The ambitious Medicaid transformation initiative remains on track for a July 1 debut, state health officials told legislators Tuesday.
Dave Richard, the state's deputy secretary for Medicaid, said that “we’re on target, we’re on schedule and our commitment to you is that we’re going to do everything possible" to go live with the managed care plans.
At stake with Medicaid transformation: three-year prepaid health plan contracts for four insurers that are projected to be worth $6 billion a year starting with the 2021-22 fiscal year which begins July 1.
With two optional one-year extensions, a contract could be worth a total of $30 billion — among the largest vendor contracts awarded in state history.
The state Department of Health and Human Services announced in February 2019 that the four PHPs are Centene (operating as WellCare of N.C.), AmeriHealth Caritas N.C., Blue Cross and Blue Shield of N.C. (operating as Healthy Blue) and UnitedHealth Group.
The next rollout steps are an online tool launching Jan. 25 that lists providers and the four PHPs, and insurers submitting their tailored plans by Feb. 2.
Statewide enrollment is projected to begin March 15 and end May 14. There is a 90-day "change period" that allows beneficiaries to switch PHPs.
Richard said the transformation is designed to insure that Medicaid recipients will continue to see the same medical provider if available through the PHP, and that providers will get paid.
"There's nothing more fundamental to getting this right than to having that kind of commitment," Richard told legislators. "This is Job 1 when we go live.
"If we implement this transformation this way, we will be the best in the country."
Richard said the COVID-19 pandemic has affected the transformation rollout, particularly with medical providers who are strained in handling surge after surge in cases and hospitalizations.
"When we decided to start again with transformation we were in the middle of a pandemic." Richard said.
"There was a lot of hope at that time that we would be out of the pandemic by July 1, but our communities are still struggling with this and we're using all staff to assist, including the Medicaid staff.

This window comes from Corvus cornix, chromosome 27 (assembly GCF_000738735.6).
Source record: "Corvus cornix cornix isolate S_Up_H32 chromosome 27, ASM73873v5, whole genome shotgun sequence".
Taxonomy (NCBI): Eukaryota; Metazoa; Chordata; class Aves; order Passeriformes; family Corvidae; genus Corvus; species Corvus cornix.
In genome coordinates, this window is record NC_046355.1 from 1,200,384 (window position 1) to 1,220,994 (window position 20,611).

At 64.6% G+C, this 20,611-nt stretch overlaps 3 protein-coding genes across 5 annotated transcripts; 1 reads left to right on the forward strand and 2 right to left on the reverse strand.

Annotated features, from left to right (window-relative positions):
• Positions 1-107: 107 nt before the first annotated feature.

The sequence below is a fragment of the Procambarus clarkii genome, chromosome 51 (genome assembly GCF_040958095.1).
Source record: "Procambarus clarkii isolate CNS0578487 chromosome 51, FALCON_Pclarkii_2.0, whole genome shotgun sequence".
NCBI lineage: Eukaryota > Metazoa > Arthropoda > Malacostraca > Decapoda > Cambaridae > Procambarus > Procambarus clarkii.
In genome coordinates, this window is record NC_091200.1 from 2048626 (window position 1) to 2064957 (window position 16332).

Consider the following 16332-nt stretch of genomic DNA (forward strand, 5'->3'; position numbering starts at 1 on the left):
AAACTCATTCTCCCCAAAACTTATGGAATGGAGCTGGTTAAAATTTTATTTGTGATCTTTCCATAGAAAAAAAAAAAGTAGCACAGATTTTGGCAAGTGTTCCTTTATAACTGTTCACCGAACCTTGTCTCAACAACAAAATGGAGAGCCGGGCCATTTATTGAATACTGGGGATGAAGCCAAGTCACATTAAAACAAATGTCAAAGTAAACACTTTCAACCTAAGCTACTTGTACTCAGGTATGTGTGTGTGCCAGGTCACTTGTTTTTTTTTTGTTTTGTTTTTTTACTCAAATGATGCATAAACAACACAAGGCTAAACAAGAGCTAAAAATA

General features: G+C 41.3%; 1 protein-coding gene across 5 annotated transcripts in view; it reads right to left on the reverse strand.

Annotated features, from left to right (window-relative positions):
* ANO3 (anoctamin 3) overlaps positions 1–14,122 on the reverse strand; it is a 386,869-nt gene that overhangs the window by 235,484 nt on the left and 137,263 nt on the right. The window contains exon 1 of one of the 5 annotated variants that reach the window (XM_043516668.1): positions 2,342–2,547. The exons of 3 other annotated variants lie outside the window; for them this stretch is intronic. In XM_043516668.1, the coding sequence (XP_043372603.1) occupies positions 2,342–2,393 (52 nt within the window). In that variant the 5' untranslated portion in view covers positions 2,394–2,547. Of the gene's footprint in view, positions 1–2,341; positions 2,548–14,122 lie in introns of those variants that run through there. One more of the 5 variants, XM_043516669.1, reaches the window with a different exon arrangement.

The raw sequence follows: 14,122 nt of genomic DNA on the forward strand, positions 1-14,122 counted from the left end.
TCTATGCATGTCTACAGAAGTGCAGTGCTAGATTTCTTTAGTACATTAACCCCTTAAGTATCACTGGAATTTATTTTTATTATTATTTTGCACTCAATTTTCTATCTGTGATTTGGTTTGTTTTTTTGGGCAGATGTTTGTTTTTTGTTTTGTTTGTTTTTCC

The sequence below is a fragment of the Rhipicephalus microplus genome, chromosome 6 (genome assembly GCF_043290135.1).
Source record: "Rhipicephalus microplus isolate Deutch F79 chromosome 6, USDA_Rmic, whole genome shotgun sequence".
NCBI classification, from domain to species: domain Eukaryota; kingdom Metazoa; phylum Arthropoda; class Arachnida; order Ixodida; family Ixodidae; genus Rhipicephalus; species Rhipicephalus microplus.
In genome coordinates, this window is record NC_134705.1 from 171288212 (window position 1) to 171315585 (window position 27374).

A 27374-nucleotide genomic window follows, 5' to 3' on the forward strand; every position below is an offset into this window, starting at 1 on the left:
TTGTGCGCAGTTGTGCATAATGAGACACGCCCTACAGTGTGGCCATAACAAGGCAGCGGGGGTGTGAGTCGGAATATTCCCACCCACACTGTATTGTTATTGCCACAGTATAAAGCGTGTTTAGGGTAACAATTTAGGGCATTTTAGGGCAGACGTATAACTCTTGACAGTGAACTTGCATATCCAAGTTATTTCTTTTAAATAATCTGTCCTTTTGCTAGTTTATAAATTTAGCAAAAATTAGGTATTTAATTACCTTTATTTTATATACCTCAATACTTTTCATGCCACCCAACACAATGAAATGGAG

"We're pleased with the progress we're making and we're going to get to where we need," Richard said. "We need everyone to pay attention, particularly to contracting."
Richard cautioned legislators that DHHS and the state Medicaid program will require additional assistance with the rollout during the 2021 session.
"I don't want to scare you, but there will be something legislative ... that will be important to get done this year," Richard said. "How we do hospital assessment will be important."
Richard stressed the 2021-22 state budget must include funding for implementation to sustain the initiative once operational.
"The department has made good progress and has made the commitment to implement the transformation on July 1," said Rep. Donny Lambeth, R-Forsyth, and co-chairman of the joint health-care oversight committee.
"We will keep the pressure on to keep us on schedule. With the General Assembly back in session, we will be closely monitoring results and assuring we are on schedule and to push the implementation across the finish line."
Sen. Joyce Krawiec, R-Forsyth, and co-chairwoman of the committee, said that "after several delays, Medicaid transformation will finally become reality."
"I look forward to seeing improvements to access and the quality of care for our Medicaid beneficiaries."
The state Medicaid program currently serves 2.31 million North Carolinians, or 22% of the state’s population.
That number is projected to increase to 2.39 million by mid-2021, in part as more individuals lose employer-sponsored health coverage along with their jobs as a ripple effect of the COVID-19 pandemic.
Five years' worth of often-controversial public health and legislative debate culminated July 3 when Democratic Gov. Roy Cooper signed Republican-sponsored legislation that provided pivotal start-up funds.
Transformation was supposed to debut initially on Feb. 1, 2020, in the Triad and Triangle, and then statewide on June 1, 2020, before being postponed in November 2019 by state health Secretary Dr. Mandy Cohen.
The transition to PHPs is expected to cover between 1.6 million and 1.8 million North Carolina participants.
A key selling point for transformation is focusing on a patient's overall health for those experiencing mental health, substance abuse and developmental disability issues.
Managed care is a system under which people agree to see only certain doctors or go to certain hospitals, as in a health maintenance organization, or HMO, or a preferred provider organization, or PPO, health-insurance plan.
Under the current Medicaid system, providers are paid on a fee-for-service model administered by DHHS.
By contrast, the PHPs will pay health-care providers a set amount per month for each patient’s costs. There will be a limited number of special-needs individuals who will remain with fee-for-service providers.
DHHS will reimburse the PHPs, and people will be able to choose which PHP they want to sign up for, or a provider will be assigned to them by May 14.